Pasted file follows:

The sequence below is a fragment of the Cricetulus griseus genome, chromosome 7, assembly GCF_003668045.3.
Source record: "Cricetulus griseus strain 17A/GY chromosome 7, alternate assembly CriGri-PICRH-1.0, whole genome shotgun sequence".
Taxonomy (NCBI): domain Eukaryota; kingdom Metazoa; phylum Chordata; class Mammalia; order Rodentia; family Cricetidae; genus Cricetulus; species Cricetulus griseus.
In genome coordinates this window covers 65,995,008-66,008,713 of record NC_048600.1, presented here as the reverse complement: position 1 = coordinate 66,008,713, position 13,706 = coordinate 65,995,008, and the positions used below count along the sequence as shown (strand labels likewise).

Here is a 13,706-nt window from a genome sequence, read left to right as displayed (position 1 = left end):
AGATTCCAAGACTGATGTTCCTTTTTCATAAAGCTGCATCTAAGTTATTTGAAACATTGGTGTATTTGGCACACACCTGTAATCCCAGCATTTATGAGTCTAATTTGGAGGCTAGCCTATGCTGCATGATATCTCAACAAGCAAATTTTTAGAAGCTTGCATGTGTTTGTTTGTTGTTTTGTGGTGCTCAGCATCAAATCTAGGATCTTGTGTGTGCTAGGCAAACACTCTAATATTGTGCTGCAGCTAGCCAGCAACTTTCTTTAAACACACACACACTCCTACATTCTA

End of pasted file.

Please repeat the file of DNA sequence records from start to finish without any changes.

The sequence below is a fragment of the Cricetulus griseus genome, chromosome 7, assembly GCF_003668045.3.
Source record: "Cricetulus griseus strain 17A/GY chromosome 7, alternate assembly CriGri-PICRH-1.0, whole genome shotgun sequence".
Taxonomy (NCBI): domain Eukaryota; kingdom Metazoa; phylum Chordata; class Mammalia; order Rodentia; family Cricetidae; genus Cricetulus; species Cricetulus griseus.
In genome coordinates this window covers 65,995,008-66,008,713 of record NC_048600.1, presented here as the reverse complement: position 1 = coordinate 66,008,713, position 13,706 = coordinate 65,995,008, and the positions used below count along the sequence as shown (strand labels likewise).

Here is a 13,706-nt window from a genome sequence, read left to right as displayed (position 1 = left end):
AGATTCCAAGACTGATGTTCCTTTTTCATAAAGCTGCATCTAAGTTATTTGAAACATTGGTGTATTTGGCACACACCTGTAATCCCAGCATTTATGAGTCTAATTTGGAGGCTAGCCTATGCTGCATGATATCTCAACAAGCAAATTTTTAGAAGCTTGCATGTGTTTGTTTGTTGTTTTGTGGTGCTCAGCATCAAATCTAGGATCTTGTGTGTGCTAGGCAAACACTCTAATATTGTGCTGCAGCTAGCCAGCAACTTTCTTTAAACACACACACACTCCTACATTCTA